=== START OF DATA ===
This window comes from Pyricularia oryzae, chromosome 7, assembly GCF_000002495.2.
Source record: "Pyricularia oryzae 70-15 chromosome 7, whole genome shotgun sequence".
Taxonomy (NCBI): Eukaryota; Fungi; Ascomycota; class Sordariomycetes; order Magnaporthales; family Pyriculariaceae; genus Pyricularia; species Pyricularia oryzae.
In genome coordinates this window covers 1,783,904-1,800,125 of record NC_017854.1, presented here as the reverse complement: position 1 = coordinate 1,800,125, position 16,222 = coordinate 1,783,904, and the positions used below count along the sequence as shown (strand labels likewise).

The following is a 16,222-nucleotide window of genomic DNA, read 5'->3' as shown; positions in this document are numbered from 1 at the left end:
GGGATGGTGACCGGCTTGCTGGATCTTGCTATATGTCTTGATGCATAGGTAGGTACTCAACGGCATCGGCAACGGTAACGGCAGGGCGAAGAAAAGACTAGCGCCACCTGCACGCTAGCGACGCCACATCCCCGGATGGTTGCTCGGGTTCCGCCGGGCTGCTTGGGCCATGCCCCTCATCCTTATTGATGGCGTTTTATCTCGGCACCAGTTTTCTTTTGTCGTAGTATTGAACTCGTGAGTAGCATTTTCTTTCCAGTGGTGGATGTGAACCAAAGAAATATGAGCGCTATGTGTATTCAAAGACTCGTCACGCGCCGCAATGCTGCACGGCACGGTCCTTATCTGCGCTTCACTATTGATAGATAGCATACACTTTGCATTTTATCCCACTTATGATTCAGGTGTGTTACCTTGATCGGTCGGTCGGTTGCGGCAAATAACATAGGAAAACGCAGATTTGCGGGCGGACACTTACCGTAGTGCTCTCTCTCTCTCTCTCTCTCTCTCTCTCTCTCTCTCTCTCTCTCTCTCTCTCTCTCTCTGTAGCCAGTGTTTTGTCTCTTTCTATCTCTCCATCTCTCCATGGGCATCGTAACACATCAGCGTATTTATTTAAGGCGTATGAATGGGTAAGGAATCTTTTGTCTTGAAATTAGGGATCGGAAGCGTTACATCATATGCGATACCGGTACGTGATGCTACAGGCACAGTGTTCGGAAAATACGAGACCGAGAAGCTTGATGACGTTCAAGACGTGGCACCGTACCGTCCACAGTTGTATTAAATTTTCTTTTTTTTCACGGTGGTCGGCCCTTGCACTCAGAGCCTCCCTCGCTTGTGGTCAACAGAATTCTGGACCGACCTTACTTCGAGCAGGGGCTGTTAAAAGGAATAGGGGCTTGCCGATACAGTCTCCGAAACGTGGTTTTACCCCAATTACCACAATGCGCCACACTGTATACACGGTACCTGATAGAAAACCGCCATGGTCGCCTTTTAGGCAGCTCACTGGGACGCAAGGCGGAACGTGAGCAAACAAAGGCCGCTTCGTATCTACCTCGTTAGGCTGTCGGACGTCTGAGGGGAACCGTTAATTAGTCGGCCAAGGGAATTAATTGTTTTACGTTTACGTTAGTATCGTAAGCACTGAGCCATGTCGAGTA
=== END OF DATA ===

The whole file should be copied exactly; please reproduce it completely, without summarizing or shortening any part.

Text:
This window comes from Pyricularia oryzae, chromosome 7, assembly GCF_000002495.2.
Source record: "Pyricularia oryzae 70-15 chromosome 7, whole genome shotgun sequence".
Taxonomy (NCBI): Eukaryota; Fungi; Ascomycota; class Sordariomycetes; order Magnaporthales; family Pyriculariaceae; genus Pyricularia; species Pyricularia oryzae.
In genome coordinates this window covers 1,783,904-1,800,125 of record NC_017854.1, presented here as the reverse complement: position 1 = coordinate 1,800,125, position 16,222 = coordinate 1,783,904, and the positions used below count along the sequence as shown (strand labels likewise).

The following is a 16,222-nucleotide window of genomic DNA, read 5'->3' as shown; positions in this document are numbered from 1 at the left end:
GGGATGGTGACCGGCTTGCTGGATCTTGCTATATGTCTTGATGCATAGGTAGGTACTCAACGGCATCGGCAACGGTAACGGCAGGGCGAAGAAAAGACTAGCGCCACCTGCACGCTAGCGACGCCACATCCCCGGATGGTTGCTCGGGTTCCGCCGGGCTGCTTGGGCCATGCCCCTCATCCTTATTGATGGCGTTTTATCTCGGCACCAGTTTTCTTTTGTCGTAGTATTGAACTCGTGAGTAGCATTTTCTTTCCAGTGGTGGATGTGAACCAAAGAAATATGAGCGCTATGTGTATTCAAAGACTCGTCACGCGCCGCAATGCTGCACGGCACGGTCCTTATCTGCGCTTCACTATTGATAGATAGCATACACTTTGCATTTTATCCCACTTATGATTCAGGTGTGTTACCTTGATCGGTCGGTCGGTTGCGGCAAATAACATAGGAAAACGCAGATTTGCGGGCGGACACTTACCGTAGTGCTCTCTCTCTCTCTCTCTCTCTCTCTCTCTCTCTCTCTCTCTCTCTCTCTCTCTCTCTCTGTAGCCAGTGTTTTGTCTCTTTCTATCTCTCCATCTCTCCATGGGCATCGTAACACATCAGCGTATTTATTTAAGGCGTATGAATGGGTAAGGAATCTTTTGTCTTGAAATTAGGGATCGGAAGCGTTACATCATATGCGATACCGGTACGTGATGCTACAGGCACAGTGTTCGGAAAATACGAGACCGAGAAGCTTGATGACGTTCAAGACGTGGCACCGTACCGTCCACAGTTGTATTAAATTTTCTTTTTTTTCACGGTGGTCGGCCCTTGCACTCAGAGCCTCCCTCGCTTGTGGTCAACAGAATTCTGGACCGACCTTACTTCGAGCAGGGGCTGTTAAAAGGAATAGGGGCTTGCCGATACAGTCTCCGAAACGTGGTTTTACCCCAATTACCACAATGCGCCACACTGTATACACGGTACCTGATAGAAAACCGCCATGGTCGCCTTTTAGGCAGCTCACTGGGACGCAAGGCGGAACGTGAGCAAACAAAGGCCGCTTCGTATCTACCTCGTTAGGCTGTCGGACGTCTGAGGGGAACCGTTAATTAGTCGGCCAAGGGAATTAATTGTTTTACGTTTACGTTAGTATCGTAAGCACTGAGCCATGTCGAGTA